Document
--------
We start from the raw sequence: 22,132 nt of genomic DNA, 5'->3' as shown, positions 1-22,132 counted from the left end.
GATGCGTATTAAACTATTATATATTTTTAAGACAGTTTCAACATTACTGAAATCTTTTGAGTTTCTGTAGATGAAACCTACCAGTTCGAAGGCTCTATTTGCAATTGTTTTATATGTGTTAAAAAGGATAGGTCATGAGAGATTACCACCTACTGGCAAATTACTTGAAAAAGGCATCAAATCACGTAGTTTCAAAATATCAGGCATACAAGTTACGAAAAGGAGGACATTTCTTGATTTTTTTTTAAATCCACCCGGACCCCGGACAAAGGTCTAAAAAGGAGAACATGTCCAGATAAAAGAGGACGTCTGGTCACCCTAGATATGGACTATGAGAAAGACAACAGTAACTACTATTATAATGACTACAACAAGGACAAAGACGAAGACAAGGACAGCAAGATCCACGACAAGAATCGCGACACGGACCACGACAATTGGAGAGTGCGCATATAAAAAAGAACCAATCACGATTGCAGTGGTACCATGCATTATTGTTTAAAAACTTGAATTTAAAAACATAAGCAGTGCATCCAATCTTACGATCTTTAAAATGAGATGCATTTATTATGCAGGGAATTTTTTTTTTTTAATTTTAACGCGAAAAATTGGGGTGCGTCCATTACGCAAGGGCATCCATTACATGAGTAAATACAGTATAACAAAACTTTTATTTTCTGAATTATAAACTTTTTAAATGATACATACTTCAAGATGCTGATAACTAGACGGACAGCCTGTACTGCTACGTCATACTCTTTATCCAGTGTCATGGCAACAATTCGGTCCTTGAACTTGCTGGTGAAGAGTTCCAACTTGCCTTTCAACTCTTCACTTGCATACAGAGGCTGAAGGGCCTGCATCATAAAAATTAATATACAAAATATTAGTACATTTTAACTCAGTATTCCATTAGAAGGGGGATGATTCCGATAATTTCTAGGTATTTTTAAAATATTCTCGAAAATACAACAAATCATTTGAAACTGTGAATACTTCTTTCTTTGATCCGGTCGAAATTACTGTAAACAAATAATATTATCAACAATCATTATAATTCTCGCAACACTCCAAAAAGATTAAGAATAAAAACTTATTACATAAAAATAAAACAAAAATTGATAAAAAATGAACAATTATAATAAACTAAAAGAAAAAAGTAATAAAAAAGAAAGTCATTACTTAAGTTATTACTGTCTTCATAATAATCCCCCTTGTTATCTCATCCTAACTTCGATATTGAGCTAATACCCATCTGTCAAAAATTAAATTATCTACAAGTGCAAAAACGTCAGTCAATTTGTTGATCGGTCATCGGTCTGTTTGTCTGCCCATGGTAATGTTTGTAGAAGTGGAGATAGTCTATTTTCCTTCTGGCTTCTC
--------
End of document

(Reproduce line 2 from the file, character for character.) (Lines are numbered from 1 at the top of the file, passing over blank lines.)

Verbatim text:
GATGCGTATTAAACTATTATATATTTTTAAGACAGTTTCAACATTACTGAAATCTTTTGAGTTTCTGTAGATGAAACCTACCAGTTCGAAGGCTCTATTTGCAATTGTTTTATATGTGTTAAAAAGGATAGGTCATGAGAGATTACCACCTACTGGCAAATTACTTGAAAAAGGCATCAAATCACGTAGTTTCAAAATATCAGGCATACAAGTTACGAAAAGGAGGACATTTCTTGATTTTTTTTTAAATCCACCCGGACCCCGGACAAAGGTCTAAAAAGGAGAACATGTCCAGATAAAAGAGGACGTCTGGTCACCCTAGATATGGACTATGAGAAAGACAACAGTAACTACTATTATAATGACTACAACAAGGACAAAGACGAAGACAAGGACAGCAAGATCCACGACAAGAATCGCGACACGGACCACGACAATTGGAGAGTGCGCATATAAAAAAGAACCAATCACGATTGCAGTGGTACCATGCATTATTGTTTAAAAACTTGAATTTAAAAACATAAGCAGTGCATCCAATCTTACGATCTTTAAAATGAGATGCATTTATTATGCAGGGAATTTTTTTTTTTTAATTTTAACGCGAAAAATTGGGGTGCGTCCATTACGCAAGGGCATCCATTACATGAGTAAATACAGTATAACAAAACTTTTATTTTCTGAATTATAAACTTTTTAAATGATACATACTTCAAGATGCTGATAACTAGACGGACAGCCTGTACTGCTACGTCATACTCTTTATCCAGTGTCATGGCAACAATTCGGTCCTTGAACTTGCTGGTGAAGAGTTCCAACTTGCCTTTCAACTCTTCACTTGCATACAGAGGCTGAAGGGCCTGCATCATAAAAATTAATATACAAAATATTAGTACATTTTAACTCAGTATTCCATTAGAAGGGGGATGATTCCGATAATTTCTAGGTATTTTTAAAATATTCTCGAAAATACAACAAATCATTTGAAACTGTGAATACTTCTTTCTTTGATCCGGTCGAAATTACTGTAAACAAATAATATTATCAACAATCATTATAATTCTCGCAACACTCCAAAAAGATTAAGAATAAAAACTTATTACATAAAAATAAAACAAAAATTGATAAAAAATGAACAATTATAATAAACTAAAAGAAAAAAGTAATAAAAAAGAAAGTCATTACTTAAGTTATTACTGTCTTCATAATAATCCCCCTTGTTATCTCATCCTAACTTCGATATTGAGCTAATACCCATCTGTCAAAAATTAAATTATCTACAAGTGCAAAAACGTCAGTCAATTTGTTGATCGGTCATCGGTCTGTTTGTCTGCCCATGGTAATGTTTGTAGAAGTGGAGATAGTCTATTTTCCTTCTGGCTTCTC